Since we are now past the hype of Tim Tebow and the Broncos, I want to offer a few thoughts about the quarterback. Like many of you, I have seen the Saturday Night Live and Jimmy Fallon skits, and have laughed, too. But now that the laughter has died down, I am finding that these skits and other criticisms of Tim Tebow reveal how little our culture really knows about prayer.
The first suggestion these skits and others make is that Tim Tebow prays too much. Somehow, he is annoying Jesus with all his praying. He should calm down, not be so enthusiastic about his relationship with Christ. Jesus, of course, tells us the exact opposite. He tells us of a story of a poor widow who keeps bugging a corrupt judge about getting justice. The judge gets so sick of her request that she grants her justice just to get her off his back. Jesus then says, “will God then answer the prayers of those who cry out to him, day and night? I tell you, he will see that they get justice, and quickly. However, when the Son of Man comes, will he find faith on the earth?” Scripture also tells us that we should “pray without ceasing,” which many devout monks and nuns have striven to do over centuries.
This skit also seems to think that God (Jesus) gets sick of hearing so many prayers. Yet this assumes that God is like us: someone who easily gets tired of listening to people drone on about their problems. Yet, if this is true, wouldn’t God just get sick of everyone praying? In the film Bruce Almighty, the main character experiences of the amount of praying going up do God every second of every day, and he cannot handle it. Yet God is God and not a human being, and, being God, he can easily handle it. God listens to the prayers of billions of people every day, and treats each person as if they are the only ones he is listening to. And God does this while sustaining the whole universe, with billions of stars and planets.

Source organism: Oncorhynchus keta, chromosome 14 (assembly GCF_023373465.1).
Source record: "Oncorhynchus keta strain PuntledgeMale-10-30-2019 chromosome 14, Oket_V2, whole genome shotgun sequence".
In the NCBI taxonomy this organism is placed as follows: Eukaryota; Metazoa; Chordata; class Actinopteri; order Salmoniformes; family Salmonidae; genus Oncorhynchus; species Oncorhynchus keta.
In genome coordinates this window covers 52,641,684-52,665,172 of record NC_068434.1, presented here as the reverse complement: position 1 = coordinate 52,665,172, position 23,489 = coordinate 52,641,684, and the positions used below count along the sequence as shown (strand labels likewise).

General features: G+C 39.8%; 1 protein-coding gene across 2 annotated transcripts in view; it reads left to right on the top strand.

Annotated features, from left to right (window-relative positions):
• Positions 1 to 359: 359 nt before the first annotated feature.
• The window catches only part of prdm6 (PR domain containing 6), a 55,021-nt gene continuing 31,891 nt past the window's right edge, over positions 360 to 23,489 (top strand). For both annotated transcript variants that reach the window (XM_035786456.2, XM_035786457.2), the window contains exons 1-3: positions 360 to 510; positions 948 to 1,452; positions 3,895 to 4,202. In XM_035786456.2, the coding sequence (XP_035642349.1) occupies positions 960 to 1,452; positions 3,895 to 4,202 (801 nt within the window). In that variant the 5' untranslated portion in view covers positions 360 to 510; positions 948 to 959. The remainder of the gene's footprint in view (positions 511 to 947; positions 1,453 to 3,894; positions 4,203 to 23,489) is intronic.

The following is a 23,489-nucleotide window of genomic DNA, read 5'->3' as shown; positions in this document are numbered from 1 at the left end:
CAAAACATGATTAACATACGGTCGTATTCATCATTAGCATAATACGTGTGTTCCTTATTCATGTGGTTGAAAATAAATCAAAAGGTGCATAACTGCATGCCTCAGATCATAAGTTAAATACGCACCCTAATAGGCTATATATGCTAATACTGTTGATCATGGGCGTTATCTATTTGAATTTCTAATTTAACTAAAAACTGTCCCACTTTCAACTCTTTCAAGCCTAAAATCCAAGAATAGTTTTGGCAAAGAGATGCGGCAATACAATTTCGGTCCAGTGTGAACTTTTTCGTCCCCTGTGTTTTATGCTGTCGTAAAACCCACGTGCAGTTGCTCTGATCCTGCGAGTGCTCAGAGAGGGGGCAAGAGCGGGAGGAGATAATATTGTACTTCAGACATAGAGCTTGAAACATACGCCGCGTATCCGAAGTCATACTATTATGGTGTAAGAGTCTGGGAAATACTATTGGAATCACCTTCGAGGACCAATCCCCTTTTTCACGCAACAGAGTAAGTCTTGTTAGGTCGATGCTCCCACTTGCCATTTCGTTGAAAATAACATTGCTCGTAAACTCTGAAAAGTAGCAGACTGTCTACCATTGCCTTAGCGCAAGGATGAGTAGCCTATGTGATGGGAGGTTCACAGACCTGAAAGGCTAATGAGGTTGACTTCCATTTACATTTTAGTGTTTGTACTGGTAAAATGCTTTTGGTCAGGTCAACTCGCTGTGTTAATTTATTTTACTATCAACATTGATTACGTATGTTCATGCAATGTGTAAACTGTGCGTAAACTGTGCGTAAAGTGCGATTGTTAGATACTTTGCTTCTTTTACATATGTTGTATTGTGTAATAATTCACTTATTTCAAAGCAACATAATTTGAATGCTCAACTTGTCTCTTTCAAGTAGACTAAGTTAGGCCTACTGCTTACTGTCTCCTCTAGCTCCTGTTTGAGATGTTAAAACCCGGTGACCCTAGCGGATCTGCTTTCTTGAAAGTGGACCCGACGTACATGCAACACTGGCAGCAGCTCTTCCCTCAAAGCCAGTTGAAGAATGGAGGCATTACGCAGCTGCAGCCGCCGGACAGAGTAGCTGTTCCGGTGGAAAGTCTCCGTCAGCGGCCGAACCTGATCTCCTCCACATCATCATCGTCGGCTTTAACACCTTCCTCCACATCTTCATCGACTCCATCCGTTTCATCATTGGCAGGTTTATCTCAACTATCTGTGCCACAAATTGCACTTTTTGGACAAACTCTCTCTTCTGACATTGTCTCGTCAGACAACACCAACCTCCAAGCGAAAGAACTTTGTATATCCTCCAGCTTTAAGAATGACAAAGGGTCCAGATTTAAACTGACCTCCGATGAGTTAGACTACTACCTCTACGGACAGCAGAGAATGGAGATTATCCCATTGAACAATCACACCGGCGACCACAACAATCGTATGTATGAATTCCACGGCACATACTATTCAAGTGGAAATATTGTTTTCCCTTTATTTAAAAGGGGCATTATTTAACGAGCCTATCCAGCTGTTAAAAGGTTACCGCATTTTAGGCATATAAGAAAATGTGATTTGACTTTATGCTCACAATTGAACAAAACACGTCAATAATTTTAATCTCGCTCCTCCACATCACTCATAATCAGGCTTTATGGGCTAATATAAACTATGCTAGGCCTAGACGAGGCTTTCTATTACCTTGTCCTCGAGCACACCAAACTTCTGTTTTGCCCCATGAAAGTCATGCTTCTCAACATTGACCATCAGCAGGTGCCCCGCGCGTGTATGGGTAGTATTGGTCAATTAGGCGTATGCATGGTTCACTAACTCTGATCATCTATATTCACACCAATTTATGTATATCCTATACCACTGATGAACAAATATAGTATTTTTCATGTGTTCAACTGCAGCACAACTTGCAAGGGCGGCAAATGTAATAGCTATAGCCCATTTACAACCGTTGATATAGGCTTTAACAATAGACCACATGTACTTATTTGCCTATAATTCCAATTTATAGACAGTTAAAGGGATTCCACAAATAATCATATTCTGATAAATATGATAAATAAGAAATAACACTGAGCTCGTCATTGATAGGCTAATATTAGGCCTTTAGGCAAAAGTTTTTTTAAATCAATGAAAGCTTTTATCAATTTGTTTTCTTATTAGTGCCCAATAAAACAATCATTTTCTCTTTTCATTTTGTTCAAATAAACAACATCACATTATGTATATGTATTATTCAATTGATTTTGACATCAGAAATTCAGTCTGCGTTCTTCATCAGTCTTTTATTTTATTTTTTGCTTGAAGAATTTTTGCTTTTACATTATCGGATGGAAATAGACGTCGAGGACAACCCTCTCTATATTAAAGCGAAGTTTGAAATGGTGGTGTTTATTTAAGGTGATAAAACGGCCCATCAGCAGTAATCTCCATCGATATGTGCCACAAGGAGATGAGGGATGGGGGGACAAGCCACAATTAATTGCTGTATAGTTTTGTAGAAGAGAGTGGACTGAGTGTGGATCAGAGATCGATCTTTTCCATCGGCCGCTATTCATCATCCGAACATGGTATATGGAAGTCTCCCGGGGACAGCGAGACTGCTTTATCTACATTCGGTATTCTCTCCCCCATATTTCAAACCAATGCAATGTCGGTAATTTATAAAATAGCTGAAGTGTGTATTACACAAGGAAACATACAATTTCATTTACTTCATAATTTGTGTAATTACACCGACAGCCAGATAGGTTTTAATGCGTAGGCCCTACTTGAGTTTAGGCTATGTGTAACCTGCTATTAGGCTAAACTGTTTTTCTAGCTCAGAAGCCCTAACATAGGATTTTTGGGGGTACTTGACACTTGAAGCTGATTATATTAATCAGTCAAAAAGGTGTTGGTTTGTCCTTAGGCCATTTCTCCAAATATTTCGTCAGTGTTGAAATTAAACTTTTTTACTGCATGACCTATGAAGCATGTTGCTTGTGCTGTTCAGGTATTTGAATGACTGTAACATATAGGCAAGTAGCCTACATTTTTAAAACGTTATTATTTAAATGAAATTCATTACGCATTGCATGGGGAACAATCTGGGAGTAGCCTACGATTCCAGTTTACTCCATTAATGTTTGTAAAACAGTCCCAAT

I believe that many people are critical of Tim Tebow praying because he reveals the sparse nature of their life of prayer. When they see him “Tebowing” – getting down on one knew to pray – they feel the same embarrassment as when they are around the Thanksgiving table and face that awkward moment. They look at one another, wondering who is going to offer a prayer at Thanksgiving. It really makes me wonder how many people feel awkward, afraid or ashamed of praying in public – of expressing their faith openly, exposing themselves as a person of faith and risking the ridicule of other. Jesus tells people, “Whoever is ashamed of me and my words, the Son of Man will be ashamed of them when he comes in his glory and in the glory of the Father and of the holy angels.” Tim Tebow challenges all of us to be courageous and honest about our faith.
The other suggestion people are making is that he is asking God to give him victory in the football game and then thanking Jesus for giving him that victory. If Tebow has been raised in a strong Christian environment, where scripture is read and pray is offered regularly, I believe he would have realized, at one point in time, that God is not a God who takes sides in anything, including football games. Scripture is full of examples of God not taking sides, but acting out of his own divine wisdom and sovereign will.
I wonder how Tebow’s critics really know what exactly Tim Tebow is praying for? Perhaps he is praying for God to give him strength and courage to face the challenge before him. If I am a quarterback on a football team, charged with leading a team to victory, facing 350 pound linebackers running after me as I drop back to pass, I think I would be praying, too. I hope we all pray for God to give us strength and wisdom and courage to face whatever we have to face in life.
I am grateful for Tim Tebow’s faith and how it has opened up a discussion on the nature of prayer and and prodded us to think about how God is involved in our lives. I only hope his critics can somehow listen and learn from his faithful witness.